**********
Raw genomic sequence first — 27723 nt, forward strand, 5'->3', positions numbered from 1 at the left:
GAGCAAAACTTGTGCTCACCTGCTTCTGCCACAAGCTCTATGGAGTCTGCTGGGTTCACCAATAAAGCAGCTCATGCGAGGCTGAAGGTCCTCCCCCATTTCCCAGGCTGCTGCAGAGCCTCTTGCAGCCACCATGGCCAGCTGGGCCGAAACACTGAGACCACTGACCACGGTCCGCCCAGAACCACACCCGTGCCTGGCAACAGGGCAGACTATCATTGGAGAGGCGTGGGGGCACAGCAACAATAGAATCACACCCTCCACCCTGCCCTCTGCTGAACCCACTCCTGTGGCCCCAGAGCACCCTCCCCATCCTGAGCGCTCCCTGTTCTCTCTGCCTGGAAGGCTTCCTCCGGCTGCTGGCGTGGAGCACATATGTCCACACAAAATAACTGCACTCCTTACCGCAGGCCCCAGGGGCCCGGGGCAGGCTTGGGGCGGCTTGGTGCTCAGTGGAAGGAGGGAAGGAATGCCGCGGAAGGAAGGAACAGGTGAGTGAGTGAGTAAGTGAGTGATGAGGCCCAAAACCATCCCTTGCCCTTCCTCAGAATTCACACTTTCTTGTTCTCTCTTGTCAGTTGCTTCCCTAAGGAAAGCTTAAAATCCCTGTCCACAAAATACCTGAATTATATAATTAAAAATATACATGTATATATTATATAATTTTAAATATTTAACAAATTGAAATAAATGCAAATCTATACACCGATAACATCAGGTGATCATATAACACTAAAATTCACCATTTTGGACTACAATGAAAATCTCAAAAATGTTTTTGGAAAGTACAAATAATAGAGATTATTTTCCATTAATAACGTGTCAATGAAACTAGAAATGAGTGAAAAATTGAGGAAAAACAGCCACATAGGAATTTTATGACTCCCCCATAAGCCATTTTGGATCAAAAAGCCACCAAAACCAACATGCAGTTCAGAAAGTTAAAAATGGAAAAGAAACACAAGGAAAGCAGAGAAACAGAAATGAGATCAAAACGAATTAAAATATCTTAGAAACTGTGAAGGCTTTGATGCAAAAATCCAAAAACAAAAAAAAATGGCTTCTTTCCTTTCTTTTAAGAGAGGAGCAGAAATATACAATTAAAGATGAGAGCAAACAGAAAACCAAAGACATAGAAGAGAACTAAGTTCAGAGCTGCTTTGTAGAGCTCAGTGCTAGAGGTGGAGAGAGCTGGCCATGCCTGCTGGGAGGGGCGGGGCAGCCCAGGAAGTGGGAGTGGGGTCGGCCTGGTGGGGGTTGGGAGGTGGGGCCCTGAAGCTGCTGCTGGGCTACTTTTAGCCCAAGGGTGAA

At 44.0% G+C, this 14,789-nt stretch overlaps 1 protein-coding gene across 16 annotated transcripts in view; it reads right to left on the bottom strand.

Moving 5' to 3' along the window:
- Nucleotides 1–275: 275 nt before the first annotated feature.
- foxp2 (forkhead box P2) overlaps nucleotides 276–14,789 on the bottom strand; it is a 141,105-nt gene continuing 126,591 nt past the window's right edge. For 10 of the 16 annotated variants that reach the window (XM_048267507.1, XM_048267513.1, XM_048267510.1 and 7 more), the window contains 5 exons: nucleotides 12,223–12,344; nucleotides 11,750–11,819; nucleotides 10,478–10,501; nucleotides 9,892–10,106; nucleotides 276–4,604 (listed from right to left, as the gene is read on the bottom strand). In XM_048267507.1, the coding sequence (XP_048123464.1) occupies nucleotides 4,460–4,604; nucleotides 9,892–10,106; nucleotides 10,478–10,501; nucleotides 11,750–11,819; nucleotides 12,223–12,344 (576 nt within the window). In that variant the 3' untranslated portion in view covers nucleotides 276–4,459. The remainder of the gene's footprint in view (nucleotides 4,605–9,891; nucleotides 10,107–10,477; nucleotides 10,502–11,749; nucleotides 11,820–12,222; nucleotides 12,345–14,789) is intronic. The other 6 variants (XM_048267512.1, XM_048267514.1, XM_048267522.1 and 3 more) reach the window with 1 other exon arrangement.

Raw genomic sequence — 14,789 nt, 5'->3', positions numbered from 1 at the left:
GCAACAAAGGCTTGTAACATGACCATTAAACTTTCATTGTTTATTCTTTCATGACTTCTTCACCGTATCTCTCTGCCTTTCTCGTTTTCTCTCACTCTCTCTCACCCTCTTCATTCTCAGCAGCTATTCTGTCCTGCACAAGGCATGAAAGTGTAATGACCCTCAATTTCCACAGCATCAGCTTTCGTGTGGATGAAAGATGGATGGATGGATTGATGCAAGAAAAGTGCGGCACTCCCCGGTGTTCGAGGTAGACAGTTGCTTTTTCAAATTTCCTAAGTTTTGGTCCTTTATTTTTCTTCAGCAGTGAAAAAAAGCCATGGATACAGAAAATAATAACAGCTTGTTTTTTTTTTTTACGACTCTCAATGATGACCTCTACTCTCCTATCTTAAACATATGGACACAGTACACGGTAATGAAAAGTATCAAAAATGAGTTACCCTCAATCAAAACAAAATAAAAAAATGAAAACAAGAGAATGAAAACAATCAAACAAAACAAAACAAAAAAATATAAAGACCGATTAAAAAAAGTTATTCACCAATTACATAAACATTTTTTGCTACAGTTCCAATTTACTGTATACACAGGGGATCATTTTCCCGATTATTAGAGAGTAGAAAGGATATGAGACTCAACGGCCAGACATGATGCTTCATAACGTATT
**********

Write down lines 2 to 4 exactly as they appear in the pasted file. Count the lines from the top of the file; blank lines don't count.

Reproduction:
GAGCAAAACTTGTGCTCACCTGCTTCTGCCACAAGCTCTATGGAGTCTGCTGGGTTCACCAATAAAGCAGCTCATGCGAGGCTGAAGGTCCTCCCCCATTTCCCAGGCTGCTGCAGAGCCTCTTGCAGCCACCATGGCCAGCTGGGCCGAAACACTGAGACCACTGACCACGGTCCGCCCAGAACCACACCCGTGCCTGGCAACAGGGCAGACTATCATTGGAGAGGCGTGGGGGCACAGCAACAATAGAATCACACCCTCCACCCTGCCCTCTGCTGAACCCACTCCTGTGGCCCCAGAGCACCCTCCCCATCCTGAGCGCTCCCTGTTCTCTCTGCCTGGAAGGCTTCCTCCGGCTGCTGGCGTGGAGCACATATGTCCACACAAAATAACTGCACTCCTTACCGCAGGCCCCAGGGGCCCGGGGCAGGCTTGGGGCGGCTTGGTGCTCAGTGGAAGGAGGGAAGGAATGCCGCGGAAGGAAGGAACAGGTGAGTGAGTGAGTAAGTGAGTGATGAGGCCCAAAACCATCCCTTGCCCTTCCTCAGAATTCACACTTTCTTGTTCTCTCTTGTCAGTTGCTTCCCTAAGGAAAGCTTAAAATCCCTGTCCACAAAATACCTGAATTATATAATTAAAAATATACATGTATATATTATATAATTTTAAATATTTAACAAATTGAAATAAATGCAAATCTATACACCGATAACATCAGGTGATCATATAACACTAAAATTCACCATTTTGGACTACAATGAAAATCTCAAAAATGTTTTTGGAAAGTACAAATAATAGAGATTATTTTCCATTAATAACGTGTCAATGAAACTAGAAATGAGTGAAAAATTGAGGAAAAACAGCCACATAGGAATTTTATGACTCCCCCATAAGCCATTTTGGATCAAAAAGCCACCAAAACCAACATGCAGTTCAGAAAGTTAAAAATGGAAAAGAAACACAAGGAAAGCAGAGAAACAGAAATGAGATCAAAACGAATTAAAATATCTTAGAAACTGTGAAGGCTTTGATGCAAAAATCCAAAAACAAAAAAAAATGGCTTCTTTCCTTTCTTTTAAGAGAGGAGCAGAAATATACAATTAAAGATGAGAGCAAACAGAAAACCAAAGACATAGAAGAGAACTAAGTTCAGAGCTGCTTTGTAGAGCTCAGTGCTAGAGGTGGAGAGAGCTGGCCATGCCTGCTGGGAGGGGCGGGGCAGCCCAGGAAGTGGGAGTGGGGTCGGCCTGGTGGGGGTTGGGAGGTGGGGCCCTGAAGCTGCTGCTGGGCTACTTTTAGCCCAAGGGTGAA

At 44.0% G+C, this 14,789-nt stretch overlaps 1 protein-coding gene across 16 annotated transcripts in view; it reads right to left on the bottom strand.

Moving 5' to 3' along the window: